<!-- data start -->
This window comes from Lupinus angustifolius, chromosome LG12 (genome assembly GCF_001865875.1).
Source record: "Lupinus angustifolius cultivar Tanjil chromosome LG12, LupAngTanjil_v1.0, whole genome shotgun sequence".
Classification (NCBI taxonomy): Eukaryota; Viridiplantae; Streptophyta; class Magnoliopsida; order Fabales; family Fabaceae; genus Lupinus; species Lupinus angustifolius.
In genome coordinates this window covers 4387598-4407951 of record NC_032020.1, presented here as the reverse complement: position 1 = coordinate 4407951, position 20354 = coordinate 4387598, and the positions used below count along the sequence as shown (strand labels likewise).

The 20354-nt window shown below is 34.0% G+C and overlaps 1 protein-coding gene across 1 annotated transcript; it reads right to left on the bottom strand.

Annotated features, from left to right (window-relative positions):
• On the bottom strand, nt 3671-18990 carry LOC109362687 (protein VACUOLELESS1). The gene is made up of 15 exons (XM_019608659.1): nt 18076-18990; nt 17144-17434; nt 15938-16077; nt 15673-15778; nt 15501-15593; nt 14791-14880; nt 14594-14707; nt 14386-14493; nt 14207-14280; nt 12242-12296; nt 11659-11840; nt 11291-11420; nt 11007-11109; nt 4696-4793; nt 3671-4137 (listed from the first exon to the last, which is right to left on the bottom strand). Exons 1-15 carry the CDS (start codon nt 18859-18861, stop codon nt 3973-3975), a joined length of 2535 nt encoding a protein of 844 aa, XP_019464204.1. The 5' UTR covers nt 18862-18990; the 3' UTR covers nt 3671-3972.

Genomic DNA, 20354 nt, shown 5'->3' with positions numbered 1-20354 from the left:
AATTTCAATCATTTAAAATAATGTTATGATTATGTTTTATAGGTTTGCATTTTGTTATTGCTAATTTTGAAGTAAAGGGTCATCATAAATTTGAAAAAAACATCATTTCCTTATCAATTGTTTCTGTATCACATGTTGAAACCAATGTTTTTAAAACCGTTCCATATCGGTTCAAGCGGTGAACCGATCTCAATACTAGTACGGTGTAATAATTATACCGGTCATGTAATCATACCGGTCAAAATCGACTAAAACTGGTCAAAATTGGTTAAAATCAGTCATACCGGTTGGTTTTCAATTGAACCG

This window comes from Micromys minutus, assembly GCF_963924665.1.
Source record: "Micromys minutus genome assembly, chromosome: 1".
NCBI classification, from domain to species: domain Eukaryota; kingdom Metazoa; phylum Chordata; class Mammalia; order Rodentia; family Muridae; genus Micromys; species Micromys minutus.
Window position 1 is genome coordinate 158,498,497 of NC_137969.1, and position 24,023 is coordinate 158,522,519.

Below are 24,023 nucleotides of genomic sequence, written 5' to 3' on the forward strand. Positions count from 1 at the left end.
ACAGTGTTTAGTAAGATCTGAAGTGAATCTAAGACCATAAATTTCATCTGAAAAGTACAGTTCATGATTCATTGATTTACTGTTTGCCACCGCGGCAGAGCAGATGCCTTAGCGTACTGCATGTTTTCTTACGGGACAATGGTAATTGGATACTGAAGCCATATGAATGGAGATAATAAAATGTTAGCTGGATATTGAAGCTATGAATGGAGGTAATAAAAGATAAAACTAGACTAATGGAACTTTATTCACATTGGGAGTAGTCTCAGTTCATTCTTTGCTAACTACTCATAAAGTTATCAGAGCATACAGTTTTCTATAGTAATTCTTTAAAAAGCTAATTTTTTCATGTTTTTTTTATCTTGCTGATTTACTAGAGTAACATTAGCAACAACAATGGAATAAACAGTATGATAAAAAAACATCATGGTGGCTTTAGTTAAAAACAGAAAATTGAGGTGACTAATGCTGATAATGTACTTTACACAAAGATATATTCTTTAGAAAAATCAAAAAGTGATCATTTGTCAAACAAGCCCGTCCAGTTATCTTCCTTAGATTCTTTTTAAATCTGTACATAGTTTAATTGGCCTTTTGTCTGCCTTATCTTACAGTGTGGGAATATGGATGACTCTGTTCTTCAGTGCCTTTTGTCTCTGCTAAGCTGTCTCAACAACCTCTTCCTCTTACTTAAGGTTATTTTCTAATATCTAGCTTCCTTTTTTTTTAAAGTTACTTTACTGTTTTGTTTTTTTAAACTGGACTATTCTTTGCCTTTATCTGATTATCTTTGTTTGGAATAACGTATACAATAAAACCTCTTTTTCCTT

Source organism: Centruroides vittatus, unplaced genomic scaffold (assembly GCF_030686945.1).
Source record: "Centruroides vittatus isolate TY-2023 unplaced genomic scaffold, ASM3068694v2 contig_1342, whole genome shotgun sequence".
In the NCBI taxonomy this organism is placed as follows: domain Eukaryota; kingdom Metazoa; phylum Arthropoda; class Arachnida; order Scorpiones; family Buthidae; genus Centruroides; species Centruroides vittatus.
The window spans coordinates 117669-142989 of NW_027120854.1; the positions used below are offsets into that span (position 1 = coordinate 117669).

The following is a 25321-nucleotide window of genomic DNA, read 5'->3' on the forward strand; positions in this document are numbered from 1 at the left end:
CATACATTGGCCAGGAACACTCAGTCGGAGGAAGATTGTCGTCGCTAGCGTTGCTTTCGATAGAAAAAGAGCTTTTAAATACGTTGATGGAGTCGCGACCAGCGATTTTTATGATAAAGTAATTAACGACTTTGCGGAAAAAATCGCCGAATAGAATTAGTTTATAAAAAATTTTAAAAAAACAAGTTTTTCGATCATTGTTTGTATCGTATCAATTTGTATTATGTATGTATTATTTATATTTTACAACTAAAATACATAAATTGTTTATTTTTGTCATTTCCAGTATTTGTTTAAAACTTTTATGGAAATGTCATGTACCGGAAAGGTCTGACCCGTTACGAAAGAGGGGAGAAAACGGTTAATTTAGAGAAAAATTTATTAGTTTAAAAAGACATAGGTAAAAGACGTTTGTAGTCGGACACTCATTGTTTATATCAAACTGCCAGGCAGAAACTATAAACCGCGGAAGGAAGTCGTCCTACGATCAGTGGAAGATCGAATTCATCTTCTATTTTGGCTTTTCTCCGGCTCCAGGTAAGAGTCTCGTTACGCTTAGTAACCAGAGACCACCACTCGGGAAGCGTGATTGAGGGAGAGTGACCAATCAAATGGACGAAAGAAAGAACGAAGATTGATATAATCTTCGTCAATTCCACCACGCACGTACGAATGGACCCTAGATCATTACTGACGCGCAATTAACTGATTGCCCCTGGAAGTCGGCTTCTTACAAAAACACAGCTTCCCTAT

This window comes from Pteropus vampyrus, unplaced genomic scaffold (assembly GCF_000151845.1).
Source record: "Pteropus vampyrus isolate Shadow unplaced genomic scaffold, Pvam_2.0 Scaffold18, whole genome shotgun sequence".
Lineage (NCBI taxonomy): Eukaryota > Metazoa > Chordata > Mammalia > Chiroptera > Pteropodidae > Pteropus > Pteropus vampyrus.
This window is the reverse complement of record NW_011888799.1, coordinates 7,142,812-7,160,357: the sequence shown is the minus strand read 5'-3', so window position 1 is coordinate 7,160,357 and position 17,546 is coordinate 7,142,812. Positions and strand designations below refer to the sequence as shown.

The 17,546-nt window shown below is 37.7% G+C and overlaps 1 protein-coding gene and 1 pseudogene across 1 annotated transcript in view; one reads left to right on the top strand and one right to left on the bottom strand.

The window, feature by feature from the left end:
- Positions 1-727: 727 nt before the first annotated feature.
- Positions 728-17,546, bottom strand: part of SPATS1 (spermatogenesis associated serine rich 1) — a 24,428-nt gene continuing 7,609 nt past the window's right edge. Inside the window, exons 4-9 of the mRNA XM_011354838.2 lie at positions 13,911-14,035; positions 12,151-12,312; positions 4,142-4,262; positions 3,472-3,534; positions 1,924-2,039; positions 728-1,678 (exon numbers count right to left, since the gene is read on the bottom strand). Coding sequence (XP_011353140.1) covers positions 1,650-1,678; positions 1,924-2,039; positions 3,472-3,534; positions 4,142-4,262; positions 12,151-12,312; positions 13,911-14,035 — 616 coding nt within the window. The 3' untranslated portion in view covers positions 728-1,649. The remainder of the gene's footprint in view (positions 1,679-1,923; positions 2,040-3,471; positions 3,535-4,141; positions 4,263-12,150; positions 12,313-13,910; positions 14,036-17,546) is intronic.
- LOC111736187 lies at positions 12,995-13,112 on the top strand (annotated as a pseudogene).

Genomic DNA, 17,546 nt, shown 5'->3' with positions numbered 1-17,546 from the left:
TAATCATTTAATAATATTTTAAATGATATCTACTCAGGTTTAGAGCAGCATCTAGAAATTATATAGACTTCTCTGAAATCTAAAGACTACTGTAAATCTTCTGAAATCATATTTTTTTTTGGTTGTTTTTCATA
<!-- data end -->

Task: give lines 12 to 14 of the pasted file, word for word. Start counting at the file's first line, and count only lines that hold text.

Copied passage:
NCBI classification, from domain to species: domain Eukaryota; kingdom Metazoa; phylum Chordata; class Mammalia; order Rodentia; family Muridae; genus Micromys; species Micromys minutus.
Window position 1 is genome coordinate 158,498,497 of NC_137969.1, and position 24,023 is coordinate 158,522,519.

Below are 24,023 nucleotides of genomic sequence, written 5' to 3' on the forward strand. Positions count from 1 at the left end.